Challengers of new NC voting regulations want 2014 trial; state officials push for delay

ablythe@newsobserver.comDecember 10, 2013 

VOTING6-NE-110612-HLL

While some Durham voters at Pearsontown Elementary precinct 34-1 followed the party line and others split their tickets during voting at 11am Tuesday, Nov. 6, 2012, Reid Pressley, 3, found a line of his own to play while waiting for his mom, Jennifer Socey, second from left, to finish voting. Pearsontown Chief Judge Jo Ann Pennix said that of the SE Durham precinct's 3700 registered voters approximatley 1700 had voted in the previous two weeks.

HARRY LYNCH — hlynch@newsobserver.com

— Parties who are a gulf apart over what laws should be in place to ensure fair and open elections are just as widely divided about how quickly a lawsuit challenging new voter laws should be heard in federal court.

On Thursday, attorneys for the NAACP, League of Women Voters, the ACLU of North Carolina and other voter rights advocates will gather in a federal courtroom in Winston-Salem to talk about one early point of contention – whether the trial will happen before or after the 2014 elections.

Attorneys representing Gov. Pat McCrory, the N.C. Board of Elections and other state officials have laid out a proposed schedule in a report to the federal court, suggesting that a two- to three-week trial could be held no sooner than the summer of 2015.

But the organizations challenging the extensive changes to North Carolina’s voting rules signed into law by McCrory this summer want their arguments heard much sooner.

They are pushing for trial before the midterm elections on Nov. 4, 2014.

The League of Women Voters suggests a trial in mid-August, arguing that such a timetable would give counties the needed time to reinstate early voting and same-day registration by Election Day if the court agreed.

The state NAACP has asked for an even earlier trial – no later than June.

“Our basic position is that the people have a right to vote, and any impediment on the vote is unconstitutional and unwarranted,” said Irving Joyner, a Durham lawyer representing the state NAACP.

Chris Brook, an attorney for the American Civil Liberties Union North Carolina Legal Foundation, one of the law groups representing the League of Women Voters, echoed those remarks.

“We believe these voting restrictions that have been put in place need to be reviewed for their legality and their constitutionality before they go into effect,” Brook said. “We just believe no person’s right to vote should be unduly burdened.”

Thomas Farr, a private attorney representing the State Board of Elections and lawyer with the Ogletree, Deakins, Nash, Smoak & Stewart firm in Raleigh, declined to comment when reached Tuesday about the scheduling matter.

In the report filed in federal court, the attorneys for both sides mentioned two telephone conferences in recent weeks, one on Nov. 15 and another on Nov. 23.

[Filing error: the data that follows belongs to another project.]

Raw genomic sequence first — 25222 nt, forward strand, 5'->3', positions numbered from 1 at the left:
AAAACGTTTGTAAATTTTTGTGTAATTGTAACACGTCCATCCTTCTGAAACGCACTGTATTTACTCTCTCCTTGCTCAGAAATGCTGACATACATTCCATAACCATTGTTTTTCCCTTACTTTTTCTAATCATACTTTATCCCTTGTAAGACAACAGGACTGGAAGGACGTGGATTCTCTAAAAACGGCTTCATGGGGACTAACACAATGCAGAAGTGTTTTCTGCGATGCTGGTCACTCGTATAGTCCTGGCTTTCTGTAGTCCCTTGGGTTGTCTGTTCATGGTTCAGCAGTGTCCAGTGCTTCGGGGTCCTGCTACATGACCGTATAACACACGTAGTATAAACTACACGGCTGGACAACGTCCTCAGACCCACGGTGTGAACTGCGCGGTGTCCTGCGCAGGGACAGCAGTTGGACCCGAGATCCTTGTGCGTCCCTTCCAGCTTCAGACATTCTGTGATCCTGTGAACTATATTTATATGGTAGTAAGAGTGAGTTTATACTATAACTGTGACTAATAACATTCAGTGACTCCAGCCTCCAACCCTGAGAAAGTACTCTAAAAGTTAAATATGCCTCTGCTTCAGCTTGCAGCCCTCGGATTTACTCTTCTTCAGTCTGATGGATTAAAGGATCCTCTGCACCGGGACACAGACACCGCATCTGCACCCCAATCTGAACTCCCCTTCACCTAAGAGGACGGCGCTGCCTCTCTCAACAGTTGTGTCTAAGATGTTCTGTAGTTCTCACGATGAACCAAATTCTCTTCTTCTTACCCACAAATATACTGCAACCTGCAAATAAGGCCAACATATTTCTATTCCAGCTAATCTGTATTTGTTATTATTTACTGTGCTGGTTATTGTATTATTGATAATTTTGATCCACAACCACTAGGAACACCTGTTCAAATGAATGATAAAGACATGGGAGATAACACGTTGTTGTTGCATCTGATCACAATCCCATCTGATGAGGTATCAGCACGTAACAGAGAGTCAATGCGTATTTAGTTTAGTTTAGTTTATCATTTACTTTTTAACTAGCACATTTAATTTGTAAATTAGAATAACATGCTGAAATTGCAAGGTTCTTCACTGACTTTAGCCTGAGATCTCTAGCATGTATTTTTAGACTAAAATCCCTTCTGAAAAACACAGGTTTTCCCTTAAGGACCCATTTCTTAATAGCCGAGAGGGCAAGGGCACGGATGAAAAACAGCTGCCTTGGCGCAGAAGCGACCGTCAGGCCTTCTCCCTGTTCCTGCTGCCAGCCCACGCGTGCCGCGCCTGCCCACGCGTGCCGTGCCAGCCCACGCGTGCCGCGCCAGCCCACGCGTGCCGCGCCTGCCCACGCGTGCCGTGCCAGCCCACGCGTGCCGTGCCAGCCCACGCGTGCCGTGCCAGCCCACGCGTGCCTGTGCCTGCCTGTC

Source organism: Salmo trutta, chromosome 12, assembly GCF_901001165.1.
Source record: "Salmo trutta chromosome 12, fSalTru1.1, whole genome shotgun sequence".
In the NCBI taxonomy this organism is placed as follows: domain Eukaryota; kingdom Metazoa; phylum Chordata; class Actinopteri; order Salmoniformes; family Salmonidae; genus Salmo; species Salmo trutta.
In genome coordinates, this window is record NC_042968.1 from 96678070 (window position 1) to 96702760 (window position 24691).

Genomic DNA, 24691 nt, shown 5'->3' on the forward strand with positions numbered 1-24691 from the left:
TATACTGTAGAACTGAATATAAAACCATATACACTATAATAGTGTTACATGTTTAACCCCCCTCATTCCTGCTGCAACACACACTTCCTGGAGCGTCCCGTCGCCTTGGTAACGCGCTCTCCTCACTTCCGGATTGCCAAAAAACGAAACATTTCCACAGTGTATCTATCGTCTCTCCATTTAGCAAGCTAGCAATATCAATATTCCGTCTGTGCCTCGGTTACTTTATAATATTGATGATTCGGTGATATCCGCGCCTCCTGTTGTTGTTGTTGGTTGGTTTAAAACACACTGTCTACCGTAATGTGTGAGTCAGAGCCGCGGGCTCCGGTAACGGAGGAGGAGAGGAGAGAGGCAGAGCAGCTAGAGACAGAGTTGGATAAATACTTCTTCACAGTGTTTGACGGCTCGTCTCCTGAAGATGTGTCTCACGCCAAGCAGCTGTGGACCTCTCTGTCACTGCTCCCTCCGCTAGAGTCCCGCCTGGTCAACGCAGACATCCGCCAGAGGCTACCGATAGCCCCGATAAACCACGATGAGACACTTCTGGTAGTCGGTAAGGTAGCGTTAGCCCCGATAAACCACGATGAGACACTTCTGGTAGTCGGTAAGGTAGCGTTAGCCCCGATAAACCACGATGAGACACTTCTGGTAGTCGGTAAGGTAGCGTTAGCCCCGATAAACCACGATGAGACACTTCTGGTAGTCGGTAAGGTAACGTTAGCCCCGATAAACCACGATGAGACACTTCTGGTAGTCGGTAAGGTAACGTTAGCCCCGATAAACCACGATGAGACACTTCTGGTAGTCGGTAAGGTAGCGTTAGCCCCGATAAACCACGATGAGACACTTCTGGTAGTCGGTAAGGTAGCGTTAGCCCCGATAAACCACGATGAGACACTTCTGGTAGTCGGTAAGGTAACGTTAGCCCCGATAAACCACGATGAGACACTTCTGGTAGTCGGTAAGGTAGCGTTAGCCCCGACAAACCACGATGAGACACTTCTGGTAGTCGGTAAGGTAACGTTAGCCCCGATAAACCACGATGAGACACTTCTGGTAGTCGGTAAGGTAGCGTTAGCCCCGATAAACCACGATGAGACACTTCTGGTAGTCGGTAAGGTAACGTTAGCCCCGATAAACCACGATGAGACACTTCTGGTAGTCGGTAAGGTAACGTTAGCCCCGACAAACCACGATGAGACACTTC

Attorneys for the governor, state elections board and other officials argue in the scheduling report that it would be unrealistic to think all the information pertinent to the lawsuit could be exchanged and preparations could be made for experts expected to be called as witnesses by the summer of 2014.

More than 30 attorneys are listed as counsel in the three lawsuits filed soon after the Republican-led General Assembly made extensive changes to North Carolina’s elections law.

The changes include a voter ID provision that goes into effect for the 2016 elections and requires voters to show valid, government-issued IDs before casting ballots. Student IDs from state universities are not on the list of acceptable forms of identification.

The changes also include the elimination of seven days of early voting, the elimination of same-day registration during early voting, and the prohibition against counting provisional ballots cast when a voter shows up at the wrong polling place.

Advocates of the changes contend the measures are necessary to prevent the possibility of voter fraud.

Critics argue the provisions are designed to suppress the votes of Democrats, particularly African-Americans, in a state where few voter fraud cases have been brought. Critics also argue that decreasing the number of days for which voters can cast an early ballot is a measure designed to curtail the black vote, which historically has favored the modern Democrats.

African-Americans are 23 percent of registered voters in North Carolina, but made up 29 percent of early voters in 2012, 30 percent of those who cast out-of-precinct ballots, 34 percent of the 318,000 registered voters without state-issued IDs, and 41 percent of those who used same-day registration.

Republicans defend the changes to early voting by noting that counties are required to provide the same number of hours for early voting but in a fewer number of days.

The U.S. Department of Justice filed a lawsuit against North Carolina in October arguing that four key provisions of the state’s sweeping election law changes should be blocked on grounds that they would have a discriminatory effect on African-American voters.

The Justice Department, however, agrees with attorneys for the state on the scheduling conflict. The federal officials do not believe, according to the lawsuit, that all the information pertinent to the legal challenge can be exchanged in time to air the case in court before the 2014 elections.

That leaves another option, though.

Attorneys for the voters and civil rights organizations arguing against the election law changes could seek preliminary relief from the courts that halts the changes from going into effect while the lawsuit pends.

“We'll just have to see what the court says and go from there,” Joyner said.

Blythe: 919-836-4948; Twitter: @AnneBlythe1

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